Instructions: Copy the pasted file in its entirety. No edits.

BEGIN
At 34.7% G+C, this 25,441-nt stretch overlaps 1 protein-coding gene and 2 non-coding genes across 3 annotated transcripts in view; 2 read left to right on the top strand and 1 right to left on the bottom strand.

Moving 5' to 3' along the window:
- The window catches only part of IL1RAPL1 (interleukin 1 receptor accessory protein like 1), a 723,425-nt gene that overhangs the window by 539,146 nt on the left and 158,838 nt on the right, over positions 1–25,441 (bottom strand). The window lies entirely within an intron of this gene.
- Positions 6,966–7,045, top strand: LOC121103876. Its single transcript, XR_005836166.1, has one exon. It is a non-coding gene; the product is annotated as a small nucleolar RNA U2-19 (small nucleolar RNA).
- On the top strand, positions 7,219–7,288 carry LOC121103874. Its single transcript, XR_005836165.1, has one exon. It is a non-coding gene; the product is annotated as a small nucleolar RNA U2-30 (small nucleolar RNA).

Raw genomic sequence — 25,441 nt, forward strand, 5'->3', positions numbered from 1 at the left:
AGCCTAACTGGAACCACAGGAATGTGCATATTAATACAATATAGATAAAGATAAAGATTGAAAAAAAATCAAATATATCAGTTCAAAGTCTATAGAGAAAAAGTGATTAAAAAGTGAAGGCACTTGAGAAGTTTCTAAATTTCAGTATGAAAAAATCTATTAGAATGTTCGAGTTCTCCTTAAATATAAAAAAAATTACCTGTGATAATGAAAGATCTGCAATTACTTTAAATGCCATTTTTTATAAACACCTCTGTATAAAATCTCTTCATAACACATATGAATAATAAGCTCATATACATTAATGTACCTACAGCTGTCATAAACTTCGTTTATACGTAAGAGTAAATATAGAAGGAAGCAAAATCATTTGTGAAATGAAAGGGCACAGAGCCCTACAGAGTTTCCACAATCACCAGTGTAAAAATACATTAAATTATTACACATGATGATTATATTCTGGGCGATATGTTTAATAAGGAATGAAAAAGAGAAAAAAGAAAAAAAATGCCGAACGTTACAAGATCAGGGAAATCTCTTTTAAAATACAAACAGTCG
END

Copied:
At 34.7% G+C, this 25,441-nt stretch overlaps 1 protein-coding gene and 2 non-coding genes across 3 annotated transcripts in view; 2 read left to right on the top strand and 1 right to left on the bottom strand.

Moving 5' to 3' along the window:
- The window catches only part of IL1RAPL1 (interleukin 1 receptor accessory protein like 1), a 723,425-nt gene that overhangs the window by 539,146 nt on the left and 158,838 nt on the right, over positions 1–25,441 (bottom strand). The window lies entirely within an intron of this gene.
- Positions 6,966–7,045, top strand: LOC121103876. Its single transcript, XR_005836166.1, has one exon. It is a non-coding gene; the product is annotated as a small nucleolar RNA U2-19 (small nucleolar RNA).
- On the top strand, positions 7,219–7,288 carry LOC121103874. Its single transcript, XR_005836165.1, has one exon. It is a non-coding gene; the product is annotated as a small nucleolar RNA U2-30 (small nucleolar RNA).

Raw genomic sequence — 25,441 nt, forward strand, 5'->3', positions numbered from 1 at the left:
AGCCTAACTGGAACCACAGGAATGTGCATATTAATACAATATAGATAAAGATAAAGATTGAAAAAAAATCAAATATATCAGTTCAAAGTCTATAGAGAAAAAGTGATTAAAAAGTGAAGGCACTTGAGAAGTTTCTAAATTTCAGTATGAAAAAATCTATTAGAATGTTCGAGTTCTCCTTAAATATAAAAAAAATTACCTGTGATAATGAAAGATCTGCAATTACTTTAAATGCCATTTTTTATAAACACCTCTGTATAAAATCTCTTCATAACACATATGAATAATAAGCTCATATACATTAATGTACCTACAGCTGTCATAAACTTCGTTTATACGTAAGAGTAAATATAGAAGGAAGCAAAATCATTTGTGAAATGAAAGGGCACAGAGCCCTACAGAGTTTCCACAATCACCAGTGTAAAAATACATTAAATTATTACACATGATGATTATATTCTGGGCGATATGTTTAATAAGGAATGAAAAAGAGAAAAAAGAAAAAAAATGCCGAACGTTACAAGATCAGGGAAATCTCTTTTAAAATACAAACAGTCG